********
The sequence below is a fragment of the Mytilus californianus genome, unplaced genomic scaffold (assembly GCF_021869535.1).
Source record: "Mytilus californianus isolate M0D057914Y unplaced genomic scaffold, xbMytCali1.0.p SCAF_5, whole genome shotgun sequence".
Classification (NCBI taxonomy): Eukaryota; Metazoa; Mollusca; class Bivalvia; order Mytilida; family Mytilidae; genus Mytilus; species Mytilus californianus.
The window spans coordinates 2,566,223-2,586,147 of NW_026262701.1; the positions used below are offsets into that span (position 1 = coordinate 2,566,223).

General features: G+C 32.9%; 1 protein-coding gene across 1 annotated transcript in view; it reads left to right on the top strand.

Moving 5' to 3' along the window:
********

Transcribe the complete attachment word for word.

The sequence below is a fragment of the Mytilus californianus genome, unplaced genomic scaffold (assembly GCF_021869535.1).
Source record: "Mytilus californianus isolate M0D057914Y unplaced genomic scaffold, xbMytCali1.0.p SCAF_5, whole genome shotgun sequence".
Classification (NCBI taxonomy): Eukaryota; Metazoa; Mollusca; class Bivalvia; order Mytilida; family Mytilidae; genus Mytilus; species Mytilus californianus.
The window spans coordinates 2,566,223-2,586,147 of NW_026262701.1; the positions used below are offsets into that span (position 1 = coordinate 2,566,223).

General features: G+C 32.9%; 1 protein-coding gene across 1 annotated transcript in view; it reads left to right on the top strand.

Moving 5' to 3' along the window: